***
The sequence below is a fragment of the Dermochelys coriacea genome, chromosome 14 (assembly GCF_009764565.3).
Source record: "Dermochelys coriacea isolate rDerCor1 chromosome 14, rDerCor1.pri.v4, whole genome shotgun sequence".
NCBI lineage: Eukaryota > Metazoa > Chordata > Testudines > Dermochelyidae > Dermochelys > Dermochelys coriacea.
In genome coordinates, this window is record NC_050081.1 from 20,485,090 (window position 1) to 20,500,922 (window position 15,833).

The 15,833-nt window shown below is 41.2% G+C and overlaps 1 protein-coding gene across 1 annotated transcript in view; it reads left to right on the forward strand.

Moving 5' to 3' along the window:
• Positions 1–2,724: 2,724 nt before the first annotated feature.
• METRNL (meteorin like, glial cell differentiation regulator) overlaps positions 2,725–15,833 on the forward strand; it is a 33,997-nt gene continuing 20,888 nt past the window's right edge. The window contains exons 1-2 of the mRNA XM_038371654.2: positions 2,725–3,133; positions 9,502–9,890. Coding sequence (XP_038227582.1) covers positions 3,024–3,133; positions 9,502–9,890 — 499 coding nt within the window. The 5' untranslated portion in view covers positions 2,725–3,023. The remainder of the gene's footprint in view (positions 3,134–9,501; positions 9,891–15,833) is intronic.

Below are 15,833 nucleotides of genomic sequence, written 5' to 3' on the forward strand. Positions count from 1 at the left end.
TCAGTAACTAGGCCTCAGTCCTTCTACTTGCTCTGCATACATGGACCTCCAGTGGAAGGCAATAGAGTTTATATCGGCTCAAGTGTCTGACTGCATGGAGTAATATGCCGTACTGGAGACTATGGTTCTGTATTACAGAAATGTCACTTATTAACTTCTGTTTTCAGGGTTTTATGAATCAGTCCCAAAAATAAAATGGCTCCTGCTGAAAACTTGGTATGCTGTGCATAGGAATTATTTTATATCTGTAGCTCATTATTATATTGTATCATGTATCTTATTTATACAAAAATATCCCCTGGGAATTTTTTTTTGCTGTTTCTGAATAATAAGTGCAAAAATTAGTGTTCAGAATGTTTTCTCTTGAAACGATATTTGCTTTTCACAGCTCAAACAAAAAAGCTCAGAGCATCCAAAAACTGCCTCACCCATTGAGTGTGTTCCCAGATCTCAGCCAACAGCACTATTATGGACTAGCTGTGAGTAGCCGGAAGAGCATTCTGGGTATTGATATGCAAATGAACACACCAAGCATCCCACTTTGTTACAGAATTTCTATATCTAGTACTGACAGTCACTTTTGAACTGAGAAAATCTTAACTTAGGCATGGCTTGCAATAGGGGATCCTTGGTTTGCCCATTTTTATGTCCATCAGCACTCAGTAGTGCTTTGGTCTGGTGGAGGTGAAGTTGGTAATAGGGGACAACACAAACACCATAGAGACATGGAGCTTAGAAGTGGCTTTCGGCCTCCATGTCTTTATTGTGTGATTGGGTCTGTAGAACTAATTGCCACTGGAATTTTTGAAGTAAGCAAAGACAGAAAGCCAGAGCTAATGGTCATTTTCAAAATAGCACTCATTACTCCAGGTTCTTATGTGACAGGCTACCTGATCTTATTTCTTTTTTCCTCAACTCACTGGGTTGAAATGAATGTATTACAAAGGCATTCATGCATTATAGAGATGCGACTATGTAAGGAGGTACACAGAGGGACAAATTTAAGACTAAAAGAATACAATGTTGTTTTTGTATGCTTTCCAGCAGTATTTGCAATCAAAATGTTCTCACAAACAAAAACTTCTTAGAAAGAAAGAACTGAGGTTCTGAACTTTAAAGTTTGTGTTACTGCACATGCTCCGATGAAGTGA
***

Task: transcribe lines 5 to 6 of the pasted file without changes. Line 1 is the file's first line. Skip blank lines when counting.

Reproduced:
The 15,833-nt window shown below is 41.2% G+C and overlaps 1 protein-coding gene across 1 annotated transcript in view; it reads left to right on the forward strand.

Moving 5' to 3' along the window: